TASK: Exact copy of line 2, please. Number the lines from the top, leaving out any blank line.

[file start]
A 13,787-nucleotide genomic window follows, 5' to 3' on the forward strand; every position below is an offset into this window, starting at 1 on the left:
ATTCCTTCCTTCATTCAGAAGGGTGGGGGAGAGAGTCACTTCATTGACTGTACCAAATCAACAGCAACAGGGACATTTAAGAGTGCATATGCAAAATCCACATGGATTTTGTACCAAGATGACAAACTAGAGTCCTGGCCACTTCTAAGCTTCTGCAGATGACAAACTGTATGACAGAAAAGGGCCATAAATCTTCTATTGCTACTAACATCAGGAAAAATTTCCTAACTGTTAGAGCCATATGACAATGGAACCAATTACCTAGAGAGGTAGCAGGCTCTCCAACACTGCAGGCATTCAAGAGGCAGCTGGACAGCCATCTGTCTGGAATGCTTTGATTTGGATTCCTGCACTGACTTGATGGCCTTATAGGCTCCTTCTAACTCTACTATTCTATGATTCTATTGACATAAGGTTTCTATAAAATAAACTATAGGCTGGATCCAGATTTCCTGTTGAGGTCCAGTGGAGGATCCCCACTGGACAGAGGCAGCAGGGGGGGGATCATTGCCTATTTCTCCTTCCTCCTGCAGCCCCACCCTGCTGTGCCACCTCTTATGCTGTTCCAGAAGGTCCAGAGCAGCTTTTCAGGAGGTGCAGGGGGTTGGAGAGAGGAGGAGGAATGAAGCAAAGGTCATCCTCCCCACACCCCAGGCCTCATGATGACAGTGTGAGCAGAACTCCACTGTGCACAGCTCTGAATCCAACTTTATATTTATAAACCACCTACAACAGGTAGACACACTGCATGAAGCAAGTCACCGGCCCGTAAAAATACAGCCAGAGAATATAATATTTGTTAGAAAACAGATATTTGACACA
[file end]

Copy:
ATTCCTTCCTTCATTCAGAAGGGTGGGGGAGAGAGTCACTTCATTGACTGTACCAAATCAACAGCAACAGGGACATTTAAGAGTGCATATGCAAAATCCACATGGATTTTGTACCAAGATGACAAACTAGAGTCCTGGCCACTTCTAAGCTTCTGCAGATGACAAACTGTATGACAGAAAAGGGCCATAAATCTTCTATTGCTACTAACATCAGGAAAAATTTCCTAACTGTTAGAGCCATATGACAATGGAACCAATTACCTAGAGAGGTAGCAGGCTCTCCAACACTGCAGGCATTCAAGAGGCAGCTGGACAGCCATCTGTCTGGAATGCTTTGATTTGGATTCCTGCACTGACTTGATGGCCTTATAGGCTCCTTCTAACTCTACTATTCTATGATTCTATTGACATAAGGTTTCTATAAAATAAACTATAGGCTGGATCCAGATTTCCTGTTGAGGTCCAGTGGAGGATCCCCACTGGACAGAGGCAGCAGGGGGGGGATCATTGCCTATTTCTCCTTCCTCCTGCAGCCCCACCCTGCTGTGCCACCTCTTATGCTGTTCCAGAAGGTCCAGAGCAGCTTTTCAGGAGGTGCAGGGGGTTGGAGAGAGGAGGAGGAATGAAGCAAAGGTCATCCTCCCCACACCCCAGGCCTCATGATGACAGTGTGAGCAGAACTCCACTGTGCACAGCTCTGAATCCAACTTTATATTTATAAACCACCTACAACAGGTAGACACACTGCATGAAGCAAGTCACCGGCCCGTAAAAATACAGCCAGAGAATATAATATTTGTTAGAAAACAGATATTTGACACA